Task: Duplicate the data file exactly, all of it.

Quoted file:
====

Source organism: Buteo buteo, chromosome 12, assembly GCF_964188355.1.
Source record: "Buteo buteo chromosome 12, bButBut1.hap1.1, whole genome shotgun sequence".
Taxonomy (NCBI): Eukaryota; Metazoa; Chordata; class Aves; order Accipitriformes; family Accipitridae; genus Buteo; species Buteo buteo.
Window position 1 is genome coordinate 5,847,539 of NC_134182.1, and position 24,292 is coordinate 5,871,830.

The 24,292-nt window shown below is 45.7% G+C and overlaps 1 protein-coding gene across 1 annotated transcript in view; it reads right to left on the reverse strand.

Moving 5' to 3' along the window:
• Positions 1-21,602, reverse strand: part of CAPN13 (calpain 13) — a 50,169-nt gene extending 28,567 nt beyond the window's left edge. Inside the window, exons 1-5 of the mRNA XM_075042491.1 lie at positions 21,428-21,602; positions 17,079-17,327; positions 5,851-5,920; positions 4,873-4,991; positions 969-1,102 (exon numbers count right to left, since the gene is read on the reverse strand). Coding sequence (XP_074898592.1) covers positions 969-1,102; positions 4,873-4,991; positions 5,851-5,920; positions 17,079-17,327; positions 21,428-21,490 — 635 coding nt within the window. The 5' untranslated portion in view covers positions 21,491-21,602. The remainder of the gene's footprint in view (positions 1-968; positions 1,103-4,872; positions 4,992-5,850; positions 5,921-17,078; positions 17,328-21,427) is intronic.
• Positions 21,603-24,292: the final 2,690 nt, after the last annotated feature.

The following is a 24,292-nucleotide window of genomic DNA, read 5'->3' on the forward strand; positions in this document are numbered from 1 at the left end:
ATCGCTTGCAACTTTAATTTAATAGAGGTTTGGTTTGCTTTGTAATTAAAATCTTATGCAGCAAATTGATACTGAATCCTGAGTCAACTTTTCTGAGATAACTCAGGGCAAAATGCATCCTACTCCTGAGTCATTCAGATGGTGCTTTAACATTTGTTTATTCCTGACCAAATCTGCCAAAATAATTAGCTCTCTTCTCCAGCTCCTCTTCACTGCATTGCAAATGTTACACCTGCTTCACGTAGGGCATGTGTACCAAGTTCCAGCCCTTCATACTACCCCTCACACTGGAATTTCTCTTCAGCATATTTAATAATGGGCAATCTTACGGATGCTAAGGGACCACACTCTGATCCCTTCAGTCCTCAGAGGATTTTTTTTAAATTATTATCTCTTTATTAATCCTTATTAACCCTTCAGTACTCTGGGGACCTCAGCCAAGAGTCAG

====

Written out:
Source organism: Buteo buteo, chromosome 12, assembly GCF_964188355.1.
Source record: "Buteo buteo chromosome 12, bButBut1.hap1.1, whole genome shotgun sequence".
Taxonomy (NCBI): Eukaryota; Metazoa; Chordata; class Aves; order Accipitriformes; family Accipitridae; genus Buteo; species Buteo buteo.
Window position 1 is genome coordinate 5,847,539 of NC_134182.1, and position 24,292 is coordinate 5,871,830.

The 24,292-nt window shown below is 45.7% G+C and overlaps 1 protein-coding gene across 1 annotated transcript in view; it reads right to left on the reverse strand.

Moving 5' to 3' along the window:
• Positions 1-21,602, reverse strand: part of CAPN13 (calpain 13) — a 50,169-nt gene extending 28,567 nt beyond the window's left edge. Inside the window, exons 1-5 of the mRNA XM_075042491.1 lie at positions 21,428-21,602; positions 17,079-17,327; positions 5,851-5,920; positions 4,873-4,991; positions 969-1,102 (exon numbers count right to left, since the gene is read on the reverse strand). Coding sequence (XP_074898592.1) covers positions 969-1,102; positions 4,873-4,991; positions 5,851-5,920; positions 17,079-17,327; positions 21,428-21,490 — 635 coding nt within the window. The 5' untranslated portion in view covers positions 21,491-21,602. The remainder of the gene's footprint in view (positions 1-968; positions 1,103-4,872; positions 4,992-5,850; positions 5,921-17,078; positions 17,328-21,427) is intronic.
• Positions 21,603-24,292: the final 2,690 nt, after the last annotated feature.

The following is a 24,292-nucleotide window of genomic DNA, read 5'->3' on the forward strand; positions in this document are numbered from 1 at the left end:
ATCGCTTGCAACTTTAATTTAATAGAGGTTTGGTTTGCTTTGTAATTAAAATCTTATGCAGCAAATTGATACTGAATCCTGAGTCAACTTTTCTGAGATAACTCAGGGCAAAATGCATCCTACTCCTGAGTCATTCAGATGGTGCTTTAACATTTGTTTATTCCTGACCAAATCTGCCAAAATAATTAGCTCTCTTCTCCAGCTCCTCTTCACTGCATTGCAAATGTTACACCTGCTTCACGTAGGGCATGTGTACCAAGTTCCAGCCCTTCATACTACCCCTCACACTGGAATTTCTCTTCAGCATATTTAATAATGGGCAATCTTACGGATGCTAAGGGACCACACTCTGATCCCTTCAGTCCTCAGAGGATTTTTTTTAAATTATTATCTCTTTATTAATCCTTATTAACCCTTCAGTACTCTGGGGACCTCAGCCAAGAGTCAG